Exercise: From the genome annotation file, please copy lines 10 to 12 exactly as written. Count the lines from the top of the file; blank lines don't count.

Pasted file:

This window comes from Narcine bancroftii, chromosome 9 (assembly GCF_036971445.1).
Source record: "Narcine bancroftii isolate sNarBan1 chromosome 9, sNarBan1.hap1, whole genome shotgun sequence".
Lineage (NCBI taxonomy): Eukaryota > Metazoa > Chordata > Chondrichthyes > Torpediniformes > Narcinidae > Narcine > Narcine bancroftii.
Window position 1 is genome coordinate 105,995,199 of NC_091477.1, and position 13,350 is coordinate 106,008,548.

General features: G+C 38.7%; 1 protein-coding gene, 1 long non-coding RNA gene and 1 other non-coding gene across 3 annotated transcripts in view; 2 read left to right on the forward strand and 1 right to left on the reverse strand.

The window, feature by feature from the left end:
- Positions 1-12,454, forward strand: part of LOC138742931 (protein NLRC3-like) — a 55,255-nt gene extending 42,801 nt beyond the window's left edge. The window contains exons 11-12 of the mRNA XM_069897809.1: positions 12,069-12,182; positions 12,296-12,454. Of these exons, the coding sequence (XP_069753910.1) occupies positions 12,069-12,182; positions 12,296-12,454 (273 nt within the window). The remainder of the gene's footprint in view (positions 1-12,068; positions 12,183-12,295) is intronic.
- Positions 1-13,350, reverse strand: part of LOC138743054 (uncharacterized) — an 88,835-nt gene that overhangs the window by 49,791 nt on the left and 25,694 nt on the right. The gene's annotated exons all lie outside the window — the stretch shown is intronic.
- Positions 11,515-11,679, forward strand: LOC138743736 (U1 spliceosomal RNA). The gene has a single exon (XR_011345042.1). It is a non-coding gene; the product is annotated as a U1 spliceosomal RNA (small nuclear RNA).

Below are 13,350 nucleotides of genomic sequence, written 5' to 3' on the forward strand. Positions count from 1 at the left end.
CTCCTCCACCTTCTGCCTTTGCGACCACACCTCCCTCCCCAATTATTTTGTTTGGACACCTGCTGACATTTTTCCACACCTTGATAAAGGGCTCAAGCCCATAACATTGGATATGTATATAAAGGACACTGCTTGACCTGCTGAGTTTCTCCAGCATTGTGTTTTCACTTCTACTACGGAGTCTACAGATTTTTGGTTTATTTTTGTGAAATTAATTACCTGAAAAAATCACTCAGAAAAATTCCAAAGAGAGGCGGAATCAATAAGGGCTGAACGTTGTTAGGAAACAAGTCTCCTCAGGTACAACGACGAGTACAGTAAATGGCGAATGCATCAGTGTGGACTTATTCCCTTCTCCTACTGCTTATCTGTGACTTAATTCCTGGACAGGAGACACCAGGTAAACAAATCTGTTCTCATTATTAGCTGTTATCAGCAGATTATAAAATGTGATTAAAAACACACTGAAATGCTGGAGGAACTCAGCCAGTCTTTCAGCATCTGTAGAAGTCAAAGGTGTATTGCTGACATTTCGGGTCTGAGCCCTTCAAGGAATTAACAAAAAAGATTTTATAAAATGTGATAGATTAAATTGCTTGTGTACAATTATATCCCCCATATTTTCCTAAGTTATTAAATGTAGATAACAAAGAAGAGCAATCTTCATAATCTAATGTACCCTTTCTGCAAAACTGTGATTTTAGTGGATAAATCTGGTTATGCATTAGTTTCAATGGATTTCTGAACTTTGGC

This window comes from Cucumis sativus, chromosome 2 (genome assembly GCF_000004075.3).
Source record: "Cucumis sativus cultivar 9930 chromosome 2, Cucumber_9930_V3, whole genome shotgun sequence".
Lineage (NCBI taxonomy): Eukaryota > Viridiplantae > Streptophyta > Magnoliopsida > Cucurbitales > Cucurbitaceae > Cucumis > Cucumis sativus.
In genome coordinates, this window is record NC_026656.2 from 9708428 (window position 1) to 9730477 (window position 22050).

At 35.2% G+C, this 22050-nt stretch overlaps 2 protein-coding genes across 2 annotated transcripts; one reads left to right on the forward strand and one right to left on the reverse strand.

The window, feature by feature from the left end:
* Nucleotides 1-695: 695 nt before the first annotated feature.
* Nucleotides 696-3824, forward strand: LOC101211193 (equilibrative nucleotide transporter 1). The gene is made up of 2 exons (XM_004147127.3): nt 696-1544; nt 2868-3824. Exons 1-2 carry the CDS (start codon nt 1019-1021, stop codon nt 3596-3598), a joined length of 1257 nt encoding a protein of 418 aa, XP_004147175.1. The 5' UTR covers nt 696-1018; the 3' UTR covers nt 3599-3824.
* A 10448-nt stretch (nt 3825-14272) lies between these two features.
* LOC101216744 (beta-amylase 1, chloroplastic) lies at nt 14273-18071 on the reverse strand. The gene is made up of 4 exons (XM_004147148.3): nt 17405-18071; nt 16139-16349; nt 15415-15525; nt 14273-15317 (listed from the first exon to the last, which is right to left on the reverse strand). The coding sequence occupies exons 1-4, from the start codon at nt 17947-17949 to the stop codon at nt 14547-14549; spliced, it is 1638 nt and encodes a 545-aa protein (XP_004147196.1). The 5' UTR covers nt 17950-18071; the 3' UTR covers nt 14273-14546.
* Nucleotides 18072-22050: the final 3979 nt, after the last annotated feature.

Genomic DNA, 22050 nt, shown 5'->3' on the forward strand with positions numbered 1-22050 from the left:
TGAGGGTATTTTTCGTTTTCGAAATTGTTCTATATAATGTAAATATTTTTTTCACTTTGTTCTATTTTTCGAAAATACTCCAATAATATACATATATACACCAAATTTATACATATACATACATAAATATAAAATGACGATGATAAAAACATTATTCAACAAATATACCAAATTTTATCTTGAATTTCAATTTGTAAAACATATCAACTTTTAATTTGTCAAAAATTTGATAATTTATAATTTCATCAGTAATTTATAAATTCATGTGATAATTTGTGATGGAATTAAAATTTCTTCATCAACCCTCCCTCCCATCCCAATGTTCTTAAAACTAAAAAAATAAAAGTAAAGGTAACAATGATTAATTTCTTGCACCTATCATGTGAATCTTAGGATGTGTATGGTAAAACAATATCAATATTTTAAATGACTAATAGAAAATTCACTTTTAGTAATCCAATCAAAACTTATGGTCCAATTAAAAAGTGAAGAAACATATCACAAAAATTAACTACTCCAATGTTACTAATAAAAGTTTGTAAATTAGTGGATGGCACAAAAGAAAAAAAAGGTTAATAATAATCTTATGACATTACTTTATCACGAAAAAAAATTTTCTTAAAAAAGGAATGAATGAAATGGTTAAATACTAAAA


Below are 13,350 nucleotides of genomic sequence, written 5' to 3' on the forward strand. Positions count from 1 at the left end.
CTCCTCCACCTTCTGCCTTTGCGACCACACCTCCCTCCCCAATTATTTTGTTTGGACACCTGCTGACATTTTTCCACACCTTGATAAAGGGCTCAAGCCCATAACATTGGATATGTATATAAAGGACACTGCTTGACCTGCTGAGTTTCTCCAGCATTGTGTTTTCACTTCTACTACGGAGTCTACAGATTTTTGGTTTATTTTTGTGAAATTAATTACCTGAAAAAATCACTCAGAAAAATTCCAAAGAGAGGCGGAATCAATAAGGGCTGAACGTTGTTAGGAAACAAGTCTCCTCAGGTACAACGACGAGTACAGTAAATGGCGAATGCATCAGTGTGGACTTATTCCCTTCTCCTACTGCTTATCTGTGACTTAATTCCTGGACAGGAGACACCAGGTAAACAAATCTGTTCTCATTATTAGCTGTTATCAGCAGATTATAAAATGTGATTAAAAACACACTGAAATGCTGGAGGAACTCAGCCAGTCTTTCAGCATCTGTAGAAGTCAAAGGTGTATTGCTGACATTTCGGGTCTGAGCCCTTCAAGGAATTAACAAAAAAGATTTTATAAAATGTGATAGATTAAATTGCTTGTGTACAATTATATCCCCCATATTTTCCTAAGTTATTAAATGTAGATAACAAAGAAGAGCAATCTTCATAATCTAATGTACCCTTTCTGCAAAACTGTGATTTTAGTGGATAAATCTGGTTATGCATTAGTTTCAATGGATTTCTGAACTTTGGC

This window comes from Cucumis sativus, chromosome 2 (genome assembly GCF_000004075.3).